Date: Sun, 7 Mar 2004 21:35:12 EST

Hi John and all,

  I am now two-thirds of the way to a complete station. I purchased a vertical sensor from my seismo buddy, Victor Aiello. He made it, mostly from salvaged parts. The base was from a junked Sprengnether, and other salvaged material made up most of the rest of the device. The flexure hinges use 10 mil fishing line leader instead of thin metal. The upper end of the spring is not free to pivot after adjustment.  This is not the best possible suspension, but it got away from problems with stick-slip with the original loop attachment design. The coil design is not optimal, since its inner diameter is needlessly small. The spring is a hardware store item, probably used mostly for holding doors closed. The magnet was once a part of a Varian Vac-Ion pump, from our Sperry Tube Division days.

  The sensor is set for a natural period of five seconds. Damping is obtained by shunting the 2200 ohm coil with a 3900 ohm resistor. This reduces the output, but the response is still about 70 vs/m. I use my digital filter to extend the response to at least 16 seconds, and the processed event waveforms correspond  rather well with those obtained by the nearby PAL station, except for the very long period stuff.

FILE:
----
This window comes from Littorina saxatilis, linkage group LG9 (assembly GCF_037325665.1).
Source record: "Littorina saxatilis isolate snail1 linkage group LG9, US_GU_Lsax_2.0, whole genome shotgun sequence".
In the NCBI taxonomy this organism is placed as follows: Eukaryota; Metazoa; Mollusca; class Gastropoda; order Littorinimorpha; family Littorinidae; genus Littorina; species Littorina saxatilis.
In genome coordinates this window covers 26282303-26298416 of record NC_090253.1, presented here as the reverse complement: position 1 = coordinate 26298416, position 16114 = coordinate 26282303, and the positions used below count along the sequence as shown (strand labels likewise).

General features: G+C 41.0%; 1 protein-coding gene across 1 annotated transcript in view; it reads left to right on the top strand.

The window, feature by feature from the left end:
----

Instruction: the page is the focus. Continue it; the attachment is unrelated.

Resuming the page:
The pendulum is somewhat temperature sensitive, and moves up and down slightly with the house furnace cycle. Sometimes, late on cold nights, long period disturbances arise from air currents rising from the base. I have not yet done anything about that, and probably won't have to until next winter. A plastic cover rests on the base, and a large cardboard box covers everything.

  I am still pleased with the results I get, considering the drawbacks of my site. Microseismic and cultural noise is very different between horizontal and vertical here. The horizontal noise is a persistent 0.72 Hz ringing, in addition to the usual 4 to 7 seconds microseisms. There is very little high frequency noise. In contrast, there is no ringing on the vertical, the micros come in somewhat stronger, and high frequency noise from nearby trains and heavy vehicles is evident.

  A photo of the sensor is attached. The pendulum is shown higher up than normally operated.